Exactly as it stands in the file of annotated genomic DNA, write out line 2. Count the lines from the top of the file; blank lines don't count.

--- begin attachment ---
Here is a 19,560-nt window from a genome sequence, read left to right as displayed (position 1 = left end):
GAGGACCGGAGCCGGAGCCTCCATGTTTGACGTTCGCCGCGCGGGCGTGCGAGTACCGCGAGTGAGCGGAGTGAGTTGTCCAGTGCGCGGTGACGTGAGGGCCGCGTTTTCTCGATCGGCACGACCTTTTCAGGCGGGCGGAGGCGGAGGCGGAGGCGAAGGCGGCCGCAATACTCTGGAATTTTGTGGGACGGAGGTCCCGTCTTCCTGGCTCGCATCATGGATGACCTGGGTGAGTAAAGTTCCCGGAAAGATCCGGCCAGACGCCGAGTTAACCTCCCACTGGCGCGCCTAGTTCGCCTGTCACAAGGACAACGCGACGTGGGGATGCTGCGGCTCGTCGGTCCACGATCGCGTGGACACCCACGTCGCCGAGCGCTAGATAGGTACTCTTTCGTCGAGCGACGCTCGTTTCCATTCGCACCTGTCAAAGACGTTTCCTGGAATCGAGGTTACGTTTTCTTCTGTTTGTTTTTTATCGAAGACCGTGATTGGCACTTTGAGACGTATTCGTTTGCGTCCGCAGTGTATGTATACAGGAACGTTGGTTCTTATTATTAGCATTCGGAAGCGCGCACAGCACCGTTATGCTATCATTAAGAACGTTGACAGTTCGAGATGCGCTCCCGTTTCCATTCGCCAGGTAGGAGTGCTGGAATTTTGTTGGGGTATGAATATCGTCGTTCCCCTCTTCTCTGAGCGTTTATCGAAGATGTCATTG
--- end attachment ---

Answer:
GAGGACCGGAGCCGGAGCCTCCATGTTTGACGTTCGCCGCGCGGGCGTGCGAGTACCGCGAGTGAGCGGAGTGAGTTGTCCAGTGCGCGGTGACGTGAGGGCCGCGTTTTCTCGATCGGCACGACCTTTTCAGGCGGGCGGAGGCGGAGGCGGAGGCGAAGGCGGCCGCAATACTCTGGAATTTTGTGGGACGGAGGTCCCGTCTTCCTGGCTCGCATCATGGATGACCTGGGTGAGTAAAGTTCCCGGAAAGATCCGGCCAGACGCCGAGTTAACCTCCCACTGGCGCGCCTAGTTCGCCTGTCACAAGGACAACGCGACGTGGGGATGCTGCGGCTCGTCGGTCCACGATCGCGTGGACACCCACGTCGCCGAGCGCTAGATAGGTACTCTTTCGTCGAGCGACGCTCGTTTCCATTCGCACCTGTCAAAGACGTTTCCTGGAATCGAGGTTACGTTTTCTTCTGTTTGTTTTTTATCGAAGACCGTGATTGGCACTTTGAGACGTATTCGTTTGCGTCCGCAGTGTATGTATACAGGAACGTTGGTTCTTATTATTAGCATTCGGAAGCGCGCACAGCACCGTTATGCTATCATTAAGAACGTTGACAGTTCGAGATGCGCTCCCGTTTCCATTCGCCAGGTAGGAGTGCTGGAATTTTGTTGGGGTATGAATATCGTCGTTCCCCTCTTCTCTGAGCGTTTATCGAAGATGTCATTG